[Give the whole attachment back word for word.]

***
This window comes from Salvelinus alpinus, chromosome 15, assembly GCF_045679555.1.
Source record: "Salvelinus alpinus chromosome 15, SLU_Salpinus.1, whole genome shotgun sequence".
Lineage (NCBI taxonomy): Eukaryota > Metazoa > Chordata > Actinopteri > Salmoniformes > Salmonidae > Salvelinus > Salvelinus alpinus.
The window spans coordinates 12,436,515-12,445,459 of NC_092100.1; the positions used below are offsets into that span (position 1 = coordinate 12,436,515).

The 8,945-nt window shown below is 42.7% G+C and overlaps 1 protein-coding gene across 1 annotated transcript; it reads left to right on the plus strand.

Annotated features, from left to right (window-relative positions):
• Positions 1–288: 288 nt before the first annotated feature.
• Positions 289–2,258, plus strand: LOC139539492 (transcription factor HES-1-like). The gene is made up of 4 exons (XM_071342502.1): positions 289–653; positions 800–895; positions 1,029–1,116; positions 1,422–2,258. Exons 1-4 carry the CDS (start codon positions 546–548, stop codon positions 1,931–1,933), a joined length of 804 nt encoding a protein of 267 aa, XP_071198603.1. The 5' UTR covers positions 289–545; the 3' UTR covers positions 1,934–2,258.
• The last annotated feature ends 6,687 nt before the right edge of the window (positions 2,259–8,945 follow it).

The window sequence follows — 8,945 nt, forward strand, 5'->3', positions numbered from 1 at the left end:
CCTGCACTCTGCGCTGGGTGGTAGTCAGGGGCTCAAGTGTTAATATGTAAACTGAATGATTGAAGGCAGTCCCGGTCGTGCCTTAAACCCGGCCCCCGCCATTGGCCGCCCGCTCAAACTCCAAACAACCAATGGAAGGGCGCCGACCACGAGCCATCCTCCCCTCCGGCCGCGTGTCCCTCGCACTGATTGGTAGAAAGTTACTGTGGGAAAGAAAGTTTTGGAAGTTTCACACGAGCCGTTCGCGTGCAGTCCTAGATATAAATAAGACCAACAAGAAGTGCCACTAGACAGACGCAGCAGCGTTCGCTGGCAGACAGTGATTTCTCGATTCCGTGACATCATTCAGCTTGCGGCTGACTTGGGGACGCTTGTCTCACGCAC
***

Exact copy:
This window comes from Salvelinus alpinus, chromosome 15, assembly GCF_045679555.1.
Source record: "Salvelinus alpinus chromosome 15, SLU_Salpinus.1, whole genome shotgun sequence".
Lineage (NCBI taxonomy): Eukaryota > Metazoa > Chordata > Actinopteri > Salmoniformes > Salmonidae > Salvelinus > Salvelinus alpinus.
The window spans coordinates 12,436,515-12,445,459 of NC_092100.1; the positions used below are offsets into that span (position 1 = coordinate 12,436,515).

The 8,945-nt window shown below is 42.7% G+C and overlaps 1 protein-coding gene across 1 annotated transcript; it reads left to right on the plus strand.

Annotated features, from left to right (window-relative positions):
• Positions 1–288: 288 nt before the first annotated feature.
• Positions 289–2,258, plus strand: LOC139539492 (transcription factor HES-1-like). The gene is made up of 4 exons (XM_071342502.1): positions 289–653; positions 800–895; positions 1,029–1,116; positions 1,422–2,258. Exons 1-4 carry the CDS (start codon positions 546–548, stop codon positions 1,931–1,933), a joined length of 804 nt encoding a protein of 267 aa, XP_071198603.1. The 5' UTR covers positions 289–545; the 3' UTR covers positions 1,934–2,258.
• The last annotated feature ends 6,687 nt before the right edge of the window (positions 2,259–8,945 follow it).

The window sequence follows — 8,945 nt, forward strand, 5'->3', positions numbered from 1 at the left end:
CCTGCACTCTGCGCTGGGTGGTAGTCAGGGGCTCAAGTGTTAATATGTAAACTGAATGATTGAAGGCAGTCCCGGTCGTGCCTTAAACCCGGCCCCCGCCATTGGCCGCCCGCTCAAACTCCAAACAACCAATGGAAGGGCGCCGACCACGAGCCATCCTCCCCTCCGGCCGCGTGTCCCTCGCACTGATTGGTAGAAAGTTACTGTGGGAAAGAAAGTTTTGGAAGTTTCACACGAGCCGTTCGCGTGCAGTCCTAGATATAAATAAGACCAACAAGAAGTGCCACTAGACAGACGCAGCAGCGTTCGCTGGCAGACAGTGATTTCTCGATTCCGTGACATCATTCAGCTTGCGGCTGACTTGGGGACGCTTGTCTCACGCAC